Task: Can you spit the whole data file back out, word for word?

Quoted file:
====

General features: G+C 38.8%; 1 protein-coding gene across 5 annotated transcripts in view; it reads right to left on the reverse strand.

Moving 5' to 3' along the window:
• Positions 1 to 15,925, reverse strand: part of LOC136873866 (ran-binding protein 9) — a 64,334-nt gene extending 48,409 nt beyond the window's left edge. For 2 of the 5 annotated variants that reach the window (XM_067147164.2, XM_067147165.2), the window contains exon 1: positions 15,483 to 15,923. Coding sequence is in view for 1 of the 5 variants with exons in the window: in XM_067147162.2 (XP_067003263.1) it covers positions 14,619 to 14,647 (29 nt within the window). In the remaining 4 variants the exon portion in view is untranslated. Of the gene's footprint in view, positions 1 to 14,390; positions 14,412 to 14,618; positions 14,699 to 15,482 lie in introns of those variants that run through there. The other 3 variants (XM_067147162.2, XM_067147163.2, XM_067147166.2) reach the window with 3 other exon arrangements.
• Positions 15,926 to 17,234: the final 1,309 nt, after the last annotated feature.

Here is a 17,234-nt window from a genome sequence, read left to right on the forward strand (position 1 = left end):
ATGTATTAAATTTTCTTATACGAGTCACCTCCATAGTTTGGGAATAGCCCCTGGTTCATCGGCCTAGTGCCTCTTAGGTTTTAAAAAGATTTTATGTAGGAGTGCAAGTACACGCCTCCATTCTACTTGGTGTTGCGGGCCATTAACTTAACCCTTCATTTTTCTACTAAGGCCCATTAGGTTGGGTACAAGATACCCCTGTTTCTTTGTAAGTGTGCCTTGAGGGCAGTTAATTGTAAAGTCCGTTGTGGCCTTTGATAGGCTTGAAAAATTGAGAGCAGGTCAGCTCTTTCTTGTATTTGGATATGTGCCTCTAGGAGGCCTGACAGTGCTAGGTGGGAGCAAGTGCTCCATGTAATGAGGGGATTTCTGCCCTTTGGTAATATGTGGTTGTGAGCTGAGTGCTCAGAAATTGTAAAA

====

General features: G+C 38.8%; 1 protein-coding gene across 5 annotated transcripts in view; it reads right to left on the reverse strand.

Moving 5' to 3' along the window:
• Positions 1 to 15,925, reverse strand: part of LOC136873866 (ran-binding protein 9) — a 64,334-nt gene extending 48,409 nt beyond the window's left edge. For 2 of the 5 annotated variants that reach the window (XM_067147164.2, XM_067147165.2), the window contains exon 1: positions 15,483 to 15,923. Coding sequence is in view for 1 of the 5 variants with exons in the window: in XM_067147162.2 (XP_067003263.1) it covers positions 14,619 to 14,647 (29 nt within the window). In the remaining 4 variants the exon portion in view is untranslated. Of the gene's footprint in view, positions 1 to 14,390; positions 14,412 to 14,618; positions 14,699 to 15,482 lie in introns of those variants that run through there. The other 3 variants (XM_067147162.2, XM_067147163.2, XM_067147166.2) reach the window with 3 other exon arrangements.
• Positions 15,926 to 17,234: the final 1,309 nt, after the last annotated feature.

Here is a 17,234-nt window from a genome sequence, read left to right on the forward strand (position 1 = left end):
ATGTATTAAATTTTCTTATACGAGTCACCTCCATAGTTTGGGAATAGCCCCTGGTTCATCGGCCTAGTGCCTCTTAGGTTTTAAAAAGATTTTATGTAGGAGTGCAAGTACACGCCTCCATTCTACTTGGTGTTGCGGGCCATTAACTTAACCCTTCATTTTTCTACTAAGGCCCATTAGGTTGGGTACAAGATACCCCTGTTTCTTTGTAAGTGTGCCTTGAGGGCAGTTAATTGTAAAGTCCGTTGTGGCCTTTGATAGGCTTGAAAAATTGAGAGCAGGTCAGCTCTTTCTTGTATTTGGATATGTGCCTCTAGGAGGCCTGACAGTGCTAGGTGGGAGCAAGTGCTCCATGTAATGAGGGGATTTCTGCCCTTTGGTAATATGTGGTTGTGAGCTGAGTGCTCAGAAATTGTAAAA